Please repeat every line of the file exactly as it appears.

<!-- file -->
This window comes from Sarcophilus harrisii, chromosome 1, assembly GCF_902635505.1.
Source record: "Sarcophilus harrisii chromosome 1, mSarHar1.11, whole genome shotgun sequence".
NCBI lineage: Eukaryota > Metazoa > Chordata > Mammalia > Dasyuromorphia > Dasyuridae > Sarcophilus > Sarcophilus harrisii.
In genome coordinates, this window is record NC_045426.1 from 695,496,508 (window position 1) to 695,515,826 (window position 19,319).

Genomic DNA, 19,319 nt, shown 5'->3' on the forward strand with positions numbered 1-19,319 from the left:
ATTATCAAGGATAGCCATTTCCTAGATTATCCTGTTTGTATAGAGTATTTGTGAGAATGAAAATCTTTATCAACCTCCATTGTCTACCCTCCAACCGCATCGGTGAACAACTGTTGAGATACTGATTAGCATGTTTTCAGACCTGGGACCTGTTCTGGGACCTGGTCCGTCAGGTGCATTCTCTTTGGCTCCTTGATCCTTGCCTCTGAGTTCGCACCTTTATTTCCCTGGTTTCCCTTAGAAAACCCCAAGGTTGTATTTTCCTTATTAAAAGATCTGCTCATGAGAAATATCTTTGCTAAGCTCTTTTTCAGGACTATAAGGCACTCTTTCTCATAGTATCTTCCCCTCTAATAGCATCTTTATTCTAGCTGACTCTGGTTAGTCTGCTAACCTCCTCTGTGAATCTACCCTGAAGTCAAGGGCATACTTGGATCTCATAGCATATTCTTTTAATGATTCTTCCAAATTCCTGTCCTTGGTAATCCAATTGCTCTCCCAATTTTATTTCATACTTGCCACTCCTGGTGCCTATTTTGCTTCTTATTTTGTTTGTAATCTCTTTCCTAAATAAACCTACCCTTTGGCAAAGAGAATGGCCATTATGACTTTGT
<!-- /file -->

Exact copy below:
This window comes from Sarcophilus harrisii, chromosome 1, assembly GCF_902635505.1.
Source record: "Sarcophilus harrisii chromosome 1, mSarHar1.11, whole genome shotgun sequence".
NCBI lineage: Eukaryota > Metazoa > Chordata > Mammalia > Dasyuromorphia > Dasyuridae > Sarcophilus > Sarcophilus harrisii.
In genome coordinates, this window is record NC_045426.1 from 695,496,508 (window position 1) to 695,515,826 (window position 19,319).

Genomic DNA, 19,319 nt, shown 5'->3' on the forward strand with positions numbered 1-19,319 from the left:
ATTATCAAGGATAGCCATTTCCTAGATTATCCTGTTTGTATAGAGTATTTGTGAGAATGAAAATCTTTATCAACCTCCATTGTCTACCCTCCAACCGCATCGGTGAACAACTGTTGAGATACTGATTAGCATGTTTTCAGACCTGGGACCTGTTCTGGGACCTGGTCCGTCAGGTGCATTCTCTTTGGCTCCTTGATCCTTGCCTCTGAGTTCGCACCTTTATTTCCCTGGTTTCCCTTAGAAAACCCCAAGGTTGTATTTTCCTTATTAAAAGATCTGCTCATGAGAAATATCTTTGCTAAGCTCTTTTTCAGGACTATAAGGCACTCTTTCTCATAGTATCTTCCCCTCTAATAGCATCTTTATTCTAGCTGACTCTGGTTAGTCTGCTAACCTCCTCTGTGAATCTACCCTGAAGTCAAGGGCATACTTGGATCTCATAGCATATTCTTTTAATGATTCTTCCAAATTCCTGTCCTTGGTAATCCAATTGCTCTCCCAATTTTATTTCATACTTGCCACTCCTGGTGCCTATTTTGCTTCTTATTTTGTTTGTAATCTCTTTCCTAAATAAACCTACCCTTTGGCAAAGAGAATGGCCATTATGACTTTGT